Once upon a time I came across an interview or an article – I wish I could remember – in which a historical novelist gleefully told about placing in his latest novel’s prologue a handful of elements that could easily pass for anachronisms. He gleefully anticipated the mails, weblogs and reviews pointing out his “blunders”, and the joys of answering back that, in fact, a lack of written record for some thing before a certain date could not be taken as proof that the same thing did not exist… Continue reading
Yes – it’s the novel. Again. But the fact is, you see, that there is this rather grim thing happening in June 1594 – historically happening, I mean. I’ve been thinking about it for a while, because while not directly involving my hero, it has two sets of ties to his circumstances – one practical (and historically documented), and one, shall we say, psychological… Continue reading
December the Eight is the feast of the Immaculate Conception, over here, and the first holiday in the Christmas season – when most people trim their Christmas tree and prepare their crèche. Not I – because, for several reasons, we have our own tradition of tree-trimming on Saint Lucia’s eve – but still. And yesterday was Sant’Ambrogio, marked in Italy by the opening night of the opera season at La Scala, in Milan. It’s a glittering musical and social event, broadcast nation-wide, and hugely followed and discussed… this is Italy, after all.
Well, last night we had a generally very good Madama Butterfly, directed by Riccardo Chailly, with good singers (minus the tenor), stunning visuals, and the first chance to hear the original version of the opera, never heard again after its near-disastrous première in 1904.
Later, after curtain down, we were discussing the opera with a bunch of theatre friends via Whatsapp and I said that, while liking it very much on the whole, I couldn’t bring myself to care much for the tenor, found the original version less effective than the revised one, and had my reservations about the ending, with the heroine Cho-Cho San committing suicide amidst a veritable crowd of her doubles, her maid, her son…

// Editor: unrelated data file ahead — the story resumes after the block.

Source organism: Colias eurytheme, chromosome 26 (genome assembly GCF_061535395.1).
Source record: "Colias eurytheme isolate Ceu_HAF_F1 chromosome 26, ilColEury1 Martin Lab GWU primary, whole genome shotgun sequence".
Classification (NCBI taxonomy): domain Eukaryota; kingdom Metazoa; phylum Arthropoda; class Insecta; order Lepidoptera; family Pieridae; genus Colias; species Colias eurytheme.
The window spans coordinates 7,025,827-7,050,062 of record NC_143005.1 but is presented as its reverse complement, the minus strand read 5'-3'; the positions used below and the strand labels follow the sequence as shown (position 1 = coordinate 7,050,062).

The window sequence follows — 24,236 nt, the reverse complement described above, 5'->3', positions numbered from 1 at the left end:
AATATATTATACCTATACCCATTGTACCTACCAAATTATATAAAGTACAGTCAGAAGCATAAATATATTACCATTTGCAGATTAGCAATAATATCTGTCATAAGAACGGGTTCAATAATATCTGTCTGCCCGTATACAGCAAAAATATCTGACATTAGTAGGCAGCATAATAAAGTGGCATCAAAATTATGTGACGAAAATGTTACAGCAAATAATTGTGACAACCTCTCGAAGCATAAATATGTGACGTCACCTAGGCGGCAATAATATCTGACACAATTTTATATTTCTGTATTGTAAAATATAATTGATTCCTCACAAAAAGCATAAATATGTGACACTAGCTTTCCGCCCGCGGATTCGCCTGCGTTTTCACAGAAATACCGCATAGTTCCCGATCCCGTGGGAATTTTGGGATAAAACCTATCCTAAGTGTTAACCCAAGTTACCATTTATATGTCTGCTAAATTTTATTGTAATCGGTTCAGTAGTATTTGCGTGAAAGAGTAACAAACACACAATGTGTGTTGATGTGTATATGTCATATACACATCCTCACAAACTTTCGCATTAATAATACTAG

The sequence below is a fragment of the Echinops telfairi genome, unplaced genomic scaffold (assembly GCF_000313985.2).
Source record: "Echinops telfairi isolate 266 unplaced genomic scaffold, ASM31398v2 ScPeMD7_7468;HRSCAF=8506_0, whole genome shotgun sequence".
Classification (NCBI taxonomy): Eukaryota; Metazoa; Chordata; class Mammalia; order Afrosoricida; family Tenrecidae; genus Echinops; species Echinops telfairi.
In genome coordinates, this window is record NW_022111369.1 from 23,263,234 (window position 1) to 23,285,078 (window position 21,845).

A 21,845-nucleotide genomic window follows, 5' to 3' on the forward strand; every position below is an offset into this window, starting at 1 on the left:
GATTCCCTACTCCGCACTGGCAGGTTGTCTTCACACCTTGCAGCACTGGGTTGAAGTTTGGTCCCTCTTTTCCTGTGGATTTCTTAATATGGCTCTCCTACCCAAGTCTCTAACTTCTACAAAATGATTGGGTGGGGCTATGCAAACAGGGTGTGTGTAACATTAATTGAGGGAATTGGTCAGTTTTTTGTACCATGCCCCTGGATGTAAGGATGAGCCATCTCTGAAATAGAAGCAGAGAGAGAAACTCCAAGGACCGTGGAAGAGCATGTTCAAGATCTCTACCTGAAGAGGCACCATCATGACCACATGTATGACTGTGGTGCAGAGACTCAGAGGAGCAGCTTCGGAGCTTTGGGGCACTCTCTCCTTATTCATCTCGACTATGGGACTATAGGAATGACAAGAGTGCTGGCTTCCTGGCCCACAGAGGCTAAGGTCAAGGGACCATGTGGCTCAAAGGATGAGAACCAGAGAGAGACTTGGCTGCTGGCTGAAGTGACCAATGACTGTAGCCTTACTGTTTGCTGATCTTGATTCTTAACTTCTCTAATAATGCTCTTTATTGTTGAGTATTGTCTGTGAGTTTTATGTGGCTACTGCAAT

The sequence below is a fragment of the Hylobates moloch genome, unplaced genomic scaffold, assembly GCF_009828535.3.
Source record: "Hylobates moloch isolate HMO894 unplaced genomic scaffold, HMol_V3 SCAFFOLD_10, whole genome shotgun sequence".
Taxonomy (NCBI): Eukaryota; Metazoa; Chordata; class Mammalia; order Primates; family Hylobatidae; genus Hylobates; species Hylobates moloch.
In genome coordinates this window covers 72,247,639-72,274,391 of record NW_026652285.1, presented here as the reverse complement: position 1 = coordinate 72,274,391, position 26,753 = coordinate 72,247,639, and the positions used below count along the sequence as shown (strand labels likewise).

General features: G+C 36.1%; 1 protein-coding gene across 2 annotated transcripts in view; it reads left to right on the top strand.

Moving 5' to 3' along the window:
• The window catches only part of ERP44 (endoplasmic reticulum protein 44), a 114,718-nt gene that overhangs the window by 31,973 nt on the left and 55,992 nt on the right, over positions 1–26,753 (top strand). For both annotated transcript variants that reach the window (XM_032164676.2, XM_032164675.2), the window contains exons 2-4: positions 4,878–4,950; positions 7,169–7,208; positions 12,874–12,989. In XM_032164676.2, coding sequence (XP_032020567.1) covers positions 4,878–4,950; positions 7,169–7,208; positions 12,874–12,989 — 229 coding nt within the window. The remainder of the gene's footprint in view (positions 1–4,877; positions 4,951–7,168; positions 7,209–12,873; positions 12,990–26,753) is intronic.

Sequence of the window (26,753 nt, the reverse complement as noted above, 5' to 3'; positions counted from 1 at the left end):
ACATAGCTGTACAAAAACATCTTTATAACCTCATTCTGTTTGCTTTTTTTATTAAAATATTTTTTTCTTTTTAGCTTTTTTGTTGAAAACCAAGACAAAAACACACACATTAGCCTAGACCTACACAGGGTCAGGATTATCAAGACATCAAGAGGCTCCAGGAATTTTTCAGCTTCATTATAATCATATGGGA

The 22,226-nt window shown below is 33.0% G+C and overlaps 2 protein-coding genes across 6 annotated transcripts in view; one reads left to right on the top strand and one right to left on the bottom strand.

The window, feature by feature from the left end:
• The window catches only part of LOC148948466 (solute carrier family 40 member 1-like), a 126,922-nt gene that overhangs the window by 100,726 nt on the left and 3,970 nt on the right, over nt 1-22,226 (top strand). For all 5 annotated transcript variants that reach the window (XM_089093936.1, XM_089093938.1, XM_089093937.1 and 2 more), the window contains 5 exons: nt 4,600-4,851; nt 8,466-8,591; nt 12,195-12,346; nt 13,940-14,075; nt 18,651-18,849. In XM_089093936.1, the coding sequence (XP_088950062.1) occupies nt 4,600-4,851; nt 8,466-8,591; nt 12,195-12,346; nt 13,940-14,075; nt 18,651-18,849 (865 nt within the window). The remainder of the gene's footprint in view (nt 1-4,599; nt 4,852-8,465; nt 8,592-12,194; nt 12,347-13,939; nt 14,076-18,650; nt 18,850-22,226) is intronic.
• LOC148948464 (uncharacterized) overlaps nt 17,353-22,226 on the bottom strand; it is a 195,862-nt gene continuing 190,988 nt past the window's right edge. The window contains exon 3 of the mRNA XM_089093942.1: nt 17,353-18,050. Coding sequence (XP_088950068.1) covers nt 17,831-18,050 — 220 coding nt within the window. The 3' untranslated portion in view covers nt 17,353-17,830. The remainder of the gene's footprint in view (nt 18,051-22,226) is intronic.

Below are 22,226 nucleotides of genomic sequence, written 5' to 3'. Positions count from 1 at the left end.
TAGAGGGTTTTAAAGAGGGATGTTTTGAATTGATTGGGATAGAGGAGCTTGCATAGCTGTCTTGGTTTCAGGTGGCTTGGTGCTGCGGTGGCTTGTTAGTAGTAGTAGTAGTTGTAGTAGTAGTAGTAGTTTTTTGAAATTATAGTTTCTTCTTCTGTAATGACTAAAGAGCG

“There goes Brainy Clara again”, came from Gemma the Director. “Why can’t you just go with the feelings?”
Now, this is an ongoing argument between Gemma and myself. It’s been ongoing for the last twenty-five years or so: I was her teenaged drama pupil, and we were arguing the merits of logic versus feeling already… Gemma says that my analytical mind is at constant risk of being my greatest weakness, theatre-wise, and I insist that riding on feelings is good for the audience, but to elicit said feelings takes a good deal of analytical thought backstage and onstage… Which is, I dare say, why we work so well together, each providing an ingredient to the whole.
Still, I must make my point: Cho-Cho-San’s mime doubles were lovely to see for most of the opera. With their beautiful costumes, Kabuki-like looks and motions, they offered suggestive glimpses of the heroine’s imaginings and hopes, filled the huge space around the few characters, and gave a pictorial look to the whole. All very well until the end – where it all crashed for me. I’ve always imagined Cho-Cho-San’s final choice as a moment of terrible solitude. She sends child and maid away, as she proudly and heartbrokenly choses death. Puccini’s music is at its best here, and I think the solitary act achieves a tragic, sacrificial greatness…